by Broderick Perkins
(10/3/2012) A unique mortgage strike by underwater homeowners in Ohio is one of the latest strategies designed to pressure lenders into providing mortgage relief for homeowners often overlooked by mortgage assistance programs.
It's uncertain if the plan will work and the strike comes with the potential for struggling homeowners to suffer additional financial stress.
Modeled after Ohio law that allows rent strikes under certain court-supervised conditions, the mortgage strike is the brainchild of Empowering and Strengthening Ohio's People (ESOP) a housing and neighborhood advocate with offices throughout the Buckeye State.
Here's how the mortgage strike works:
Instead of paying the mortgage servicer, participating homeowners send mortgage payments (principal and interest) to a local attorney to hold in escrow until the homeowner orders the money released.
The attorney, only providing an escrow service, for a fee, verifies the monthly escrow payments to the mortgage servicer.
The homeowner continues normal property tax and insurance payment.
The homeowner releases the monthly principal and interest payments when the mortgage servicer agrees to restructure the home loan, preferably with a principal reduction, to put the mortgage balance in line with the home's value.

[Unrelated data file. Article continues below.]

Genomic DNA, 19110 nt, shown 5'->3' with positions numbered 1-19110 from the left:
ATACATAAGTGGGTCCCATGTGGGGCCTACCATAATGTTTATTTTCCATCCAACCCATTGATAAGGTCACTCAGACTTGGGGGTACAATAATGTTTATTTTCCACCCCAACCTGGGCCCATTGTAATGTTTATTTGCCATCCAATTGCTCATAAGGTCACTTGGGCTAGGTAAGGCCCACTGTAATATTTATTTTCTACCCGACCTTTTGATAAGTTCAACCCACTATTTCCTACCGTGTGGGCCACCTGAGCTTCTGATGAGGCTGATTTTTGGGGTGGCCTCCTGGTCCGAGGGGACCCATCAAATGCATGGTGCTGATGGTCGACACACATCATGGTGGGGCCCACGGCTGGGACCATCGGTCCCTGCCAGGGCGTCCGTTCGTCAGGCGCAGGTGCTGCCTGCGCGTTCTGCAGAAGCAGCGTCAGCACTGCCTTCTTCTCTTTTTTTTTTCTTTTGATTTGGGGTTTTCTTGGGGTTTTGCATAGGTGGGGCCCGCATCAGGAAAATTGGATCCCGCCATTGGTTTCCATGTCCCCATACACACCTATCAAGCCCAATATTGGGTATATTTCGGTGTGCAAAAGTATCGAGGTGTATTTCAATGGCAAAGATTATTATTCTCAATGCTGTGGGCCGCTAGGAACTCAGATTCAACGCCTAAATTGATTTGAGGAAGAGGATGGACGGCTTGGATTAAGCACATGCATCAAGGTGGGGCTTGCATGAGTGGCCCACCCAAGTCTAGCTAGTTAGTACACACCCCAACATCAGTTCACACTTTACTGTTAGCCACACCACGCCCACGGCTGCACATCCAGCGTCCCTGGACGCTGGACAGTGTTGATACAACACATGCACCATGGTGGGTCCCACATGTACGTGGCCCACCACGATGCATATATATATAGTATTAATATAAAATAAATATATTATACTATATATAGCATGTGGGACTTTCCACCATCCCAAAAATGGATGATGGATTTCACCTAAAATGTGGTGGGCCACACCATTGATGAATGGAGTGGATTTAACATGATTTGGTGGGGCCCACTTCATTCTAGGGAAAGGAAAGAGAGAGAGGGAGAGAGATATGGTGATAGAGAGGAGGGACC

The strike is designed for homeowners who are "underwater" - they owe more on the mortgage than the home is worth.
Ohio has been hit hard by the housing crisis, especially in the Cleveland, Cuyahoga County area where tens of thousands of homeowners are underwater. The housing crisis has wiped out 30 percent of the area's real estate property tax base, according to ESOP.
Zillow reports 39 percent of Cuyahoga County homes are underwater. Other Zillow data reveals 24 percent to 40 percent of homes in major Ohio counties are underwater.
ESOP concedes mortgage strikers could face some undesirable consequences including impaired credit, credit score reduction, foreclosure or litigation.
Lenders could bite back. Mortgage terms typically give the lender the right to foreclose if the borrower defaults on payments. Lenders can also send monthly reports of missed payments to credit bureaus.
ESOP says the spin on a strategic defaults - the homeowner simply stops making mortgage payments and walks away, either in defeat or to extract relief - is necessary because underwater homeowners have few, if any, options.
For many homeowners, the mortgage payment has virtually become a rent payment due to lost equity - underwater homeowners have lost their equity stake and are unable to move and fully pay off the bank.
Banks won't allow traditional refinancing without sufficient equity and many federal refinancing programs disqualify many homeowners.
For example, Home Affordable Refinance Program (HARP) refinances are only available to those with Freddie Mac and Fannie Mae loans. Special Federal Housing Administration (FHA) refinancing is available only for FHA mortgages.
ESOP says a mortgage strike is a form of civil disobedience, designed to produce change in a flawed mortgage system and shift the balance of power to homeowners.
Other related articles: